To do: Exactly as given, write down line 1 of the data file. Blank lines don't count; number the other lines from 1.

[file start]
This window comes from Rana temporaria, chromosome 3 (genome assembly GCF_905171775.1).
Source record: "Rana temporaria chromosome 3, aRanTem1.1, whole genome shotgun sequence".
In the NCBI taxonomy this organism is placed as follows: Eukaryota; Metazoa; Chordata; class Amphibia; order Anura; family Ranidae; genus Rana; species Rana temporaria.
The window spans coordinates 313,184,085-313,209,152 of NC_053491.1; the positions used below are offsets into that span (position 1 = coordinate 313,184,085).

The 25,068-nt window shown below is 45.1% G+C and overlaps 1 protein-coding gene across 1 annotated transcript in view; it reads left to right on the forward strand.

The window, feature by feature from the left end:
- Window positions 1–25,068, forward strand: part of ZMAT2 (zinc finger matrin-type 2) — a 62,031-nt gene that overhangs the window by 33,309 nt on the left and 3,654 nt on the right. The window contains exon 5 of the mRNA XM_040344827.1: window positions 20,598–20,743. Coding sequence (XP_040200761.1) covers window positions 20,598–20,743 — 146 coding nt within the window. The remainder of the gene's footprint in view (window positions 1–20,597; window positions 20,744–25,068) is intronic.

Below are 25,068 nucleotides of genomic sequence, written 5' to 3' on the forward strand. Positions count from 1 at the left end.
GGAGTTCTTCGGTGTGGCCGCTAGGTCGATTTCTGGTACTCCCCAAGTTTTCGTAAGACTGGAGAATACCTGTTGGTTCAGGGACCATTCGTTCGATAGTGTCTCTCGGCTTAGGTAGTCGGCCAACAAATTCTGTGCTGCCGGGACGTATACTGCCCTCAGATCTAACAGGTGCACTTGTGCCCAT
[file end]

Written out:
This window comes from Rana temporaria, chromosome 3 (genome assembly GCF_905171775.1).